6 Steps for a safe Restraint

After the tough decision to use restraints has been thoughtfully made, follow these steps to ensure the safety of you and your resident.

Work Together

Do not try and restrain a patient or resident on your own.

Communicate Clearly

Create a clear plan of action with a team of colleagues, as well as communicating to the patient or resident.

Clear the Area

Remove any objects from the area that may present a potential danger.

Only use needed restraint Points

If the concern is a patient pulling out tubes or IVs, consider only restraining their wrists and or forearms.

Restrictive, but Not Dangerous

Ensure the restraint is tight enough to restrict movement, but not so tight it constricts blood flow or creates trouble breathing.

Check-in Regularly

Regularly check back in on the patient or resident to ensure the restraints are not cutting off circulation or causing harm, and remove restraints as soon as they become unnecessary.

Entirely unpleasant, but unfortunately necessary in certain circumstances, physical institutional restraints serve a critical purpose in institutional environments such as jails, prisons, psychiatric centers, and juvenile detention centers. Restraint furniture in particular is often found in these institutions. 

According to a study conducted by Junrong Ye and Chen Wang, among others, titled “Physical restraint in mental health nursing: A concept analysis” and published in the July 10, 2019 edition of the International Journal of Nursing Sciences, physical restraint is not an ideal solution but does become useful once alternative methods break down. 

The study states, “Patients with mental illness may pose critical risks to themselves and others. Patients with severe mental disorders have a high possibility of autolesion and agitation.”

“Medical practitioners generally apply alternative approaches, such as de-escalation techniques and crisis management, to alleviate critical risks posed by an acute mental illness patient. Nevertheless, compulsory intervention is implemented when alternatives fail to resolve the conflict,” the study continued.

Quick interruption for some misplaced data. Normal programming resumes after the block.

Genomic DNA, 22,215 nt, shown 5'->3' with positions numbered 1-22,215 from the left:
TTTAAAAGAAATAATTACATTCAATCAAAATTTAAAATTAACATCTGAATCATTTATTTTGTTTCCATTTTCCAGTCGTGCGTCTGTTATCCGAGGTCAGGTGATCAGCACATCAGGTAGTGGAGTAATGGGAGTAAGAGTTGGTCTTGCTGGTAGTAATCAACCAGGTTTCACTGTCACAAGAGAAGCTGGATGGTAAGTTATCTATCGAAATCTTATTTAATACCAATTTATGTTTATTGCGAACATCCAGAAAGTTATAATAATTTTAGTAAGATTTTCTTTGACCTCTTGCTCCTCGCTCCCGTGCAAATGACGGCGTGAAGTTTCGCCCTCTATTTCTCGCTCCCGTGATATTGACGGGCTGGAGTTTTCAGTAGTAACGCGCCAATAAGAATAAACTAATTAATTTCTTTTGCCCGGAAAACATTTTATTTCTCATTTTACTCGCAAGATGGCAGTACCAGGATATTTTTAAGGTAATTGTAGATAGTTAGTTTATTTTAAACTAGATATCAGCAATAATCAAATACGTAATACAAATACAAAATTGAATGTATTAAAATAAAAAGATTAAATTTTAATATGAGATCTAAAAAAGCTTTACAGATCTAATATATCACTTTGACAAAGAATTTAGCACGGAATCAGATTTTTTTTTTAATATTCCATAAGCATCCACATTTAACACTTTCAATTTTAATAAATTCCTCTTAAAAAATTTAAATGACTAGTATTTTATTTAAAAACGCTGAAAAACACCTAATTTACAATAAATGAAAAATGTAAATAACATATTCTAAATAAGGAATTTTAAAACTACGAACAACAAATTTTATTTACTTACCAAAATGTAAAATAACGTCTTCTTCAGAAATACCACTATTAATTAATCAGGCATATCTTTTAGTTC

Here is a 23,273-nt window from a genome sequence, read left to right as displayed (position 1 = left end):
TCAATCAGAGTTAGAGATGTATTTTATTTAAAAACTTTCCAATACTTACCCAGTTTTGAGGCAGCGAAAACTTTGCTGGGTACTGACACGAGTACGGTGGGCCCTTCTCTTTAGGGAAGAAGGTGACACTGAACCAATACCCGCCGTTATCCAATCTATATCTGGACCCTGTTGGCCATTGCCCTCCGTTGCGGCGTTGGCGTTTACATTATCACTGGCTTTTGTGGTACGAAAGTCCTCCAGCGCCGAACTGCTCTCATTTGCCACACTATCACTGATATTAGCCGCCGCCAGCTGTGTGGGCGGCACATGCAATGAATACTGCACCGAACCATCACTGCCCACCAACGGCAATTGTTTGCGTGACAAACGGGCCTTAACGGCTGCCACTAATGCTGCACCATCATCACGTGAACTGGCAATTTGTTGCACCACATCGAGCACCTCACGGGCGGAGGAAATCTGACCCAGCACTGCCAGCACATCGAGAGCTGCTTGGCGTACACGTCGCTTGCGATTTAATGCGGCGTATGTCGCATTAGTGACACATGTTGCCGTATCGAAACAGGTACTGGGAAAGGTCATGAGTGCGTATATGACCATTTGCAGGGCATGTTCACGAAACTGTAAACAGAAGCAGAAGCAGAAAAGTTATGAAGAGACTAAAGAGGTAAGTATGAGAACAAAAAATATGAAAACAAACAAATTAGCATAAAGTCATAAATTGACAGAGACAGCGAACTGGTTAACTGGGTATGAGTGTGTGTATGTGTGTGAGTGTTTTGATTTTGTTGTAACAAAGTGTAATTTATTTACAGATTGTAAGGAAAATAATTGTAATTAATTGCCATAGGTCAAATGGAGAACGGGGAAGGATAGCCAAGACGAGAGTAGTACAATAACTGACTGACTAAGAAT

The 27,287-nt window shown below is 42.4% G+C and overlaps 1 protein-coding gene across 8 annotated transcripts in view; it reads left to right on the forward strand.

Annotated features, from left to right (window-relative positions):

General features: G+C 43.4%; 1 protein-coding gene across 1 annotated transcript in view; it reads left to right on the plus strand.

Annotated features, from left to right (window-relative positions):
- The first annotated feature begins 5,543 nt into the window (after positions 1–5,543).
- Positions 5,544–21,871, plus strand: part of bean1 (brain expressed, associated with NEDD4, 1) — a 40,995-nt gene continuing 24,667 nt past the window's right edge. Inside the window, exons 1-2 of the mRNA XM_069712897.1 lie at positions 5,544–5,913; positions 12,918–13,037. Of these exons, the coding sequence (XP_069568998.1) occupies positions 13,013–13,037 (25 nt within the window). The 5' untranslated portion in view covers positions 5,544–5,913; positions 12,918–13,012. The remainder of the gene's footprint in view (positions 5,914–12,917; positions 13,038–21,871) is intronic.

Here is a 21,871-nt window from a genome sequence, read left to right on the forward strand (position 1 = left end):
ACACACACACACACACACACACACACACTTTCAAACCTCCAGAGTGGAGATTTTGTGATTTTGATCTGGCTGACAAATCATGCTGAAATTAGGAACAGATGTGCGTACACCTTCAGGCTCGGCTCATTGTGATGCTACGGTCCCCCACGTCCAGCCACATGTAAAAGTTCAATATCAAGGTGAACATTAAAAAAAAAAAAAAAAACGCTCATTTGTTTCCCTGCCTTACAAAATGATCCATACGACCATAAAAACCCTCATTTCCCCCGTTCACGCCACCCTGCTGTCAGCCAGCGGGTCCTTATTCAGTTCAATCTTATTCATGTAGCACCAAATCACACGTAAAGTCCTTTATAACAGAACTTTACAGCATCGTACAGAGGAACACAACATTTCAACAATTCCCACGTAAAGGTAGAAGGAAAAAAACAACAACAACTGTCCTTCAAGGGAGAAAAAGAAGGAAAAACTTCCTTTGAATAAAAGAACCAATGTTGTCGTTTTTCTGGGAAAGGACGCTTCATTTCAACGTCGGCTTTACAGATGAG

Despite its effectiveness in unbearably tough situations, the use of restraint and restraint furniture can be harmful if used incorrectly or without caution. For example, a situation that didn’t require restraint will likely escalate the situation and can quickly spiral out of control, if restraints are used. 

According to Penal Reform International, an international nongovernmental organization dedicated to penal and criminal justice reform worldwide, some restraint devices have even been prohibited in the past due to their use being regarded as degrading or painful. 

As such, it is important to set and follow laws and standards designed to eliminate or limit the negative externalities associated with restraints. Following this mindset, Penal Reform International suggests in its “Instruments of Restraint” Factsheet following the mandate outlined in Article 5 of the UN Code of Conduct for Law Enforcement Officials, which writes that the term ‘cruel, inhuman or degrading treatment or punishment’ should be interpreted as to cover the widest possible protection against abuses. 

Therefore, Penal Reform International states, “The use of restraints should be prescribed by law, and be restricted by the principles of necessity and proportionality. International standards require that restraints are used restrictively, only in exceptional cases, where other methods have been exhausted and failed.” 

Further, restraint instruments, such as mechanical restraints that are used in conjunction with prison beds, should never be used as punishment. They are designed solely to ensure the safety of residents and institutional employees and should be used as such. 

If the role of an institutional rehabilitation center is to rehab and reintroduce its residents to society, shielding them from unnecessary trauma should be considered a top priority. 

Patients and residents deserve to have their constitutional rights of life, liberty, and freedom from cruel and unusual punishment honored. According to The Journal of the American Academy of Psychiatry and the Law, the use of restraint to control a patient who does not pose a risk to their own or others’ health can result in serious legal sanctions. 

With all of this in mind, it is important to remember that physical and mechanical restraint is still necessary under certain circumstances. Proper caution and safe methods are being taught around the states now, reducing the amount of trauma our correctional and psychiatric residents and staff go through when restraint furniture and institutional restraints must be used. 

Restraint furniture such as Max-Secure’s Multi Point Restraint Bed and the Endura Series 8 Point Restraint Bed are designed with safety, comfort, and rehabilitation in mind. These restraint beds can be used as both jail beds, psychiatric restraint beds, or even beds for institutional centers such as juvenile detention centers. They also feature industry-standard restraint options that can be used in conjunction with most common mechanical restraints. 

Prioritizing residents’ safety and health is a noble goal that can produce many tangible benefits, and small steps such as practicing caution and safe restraint methods can make all the difference in the world. 

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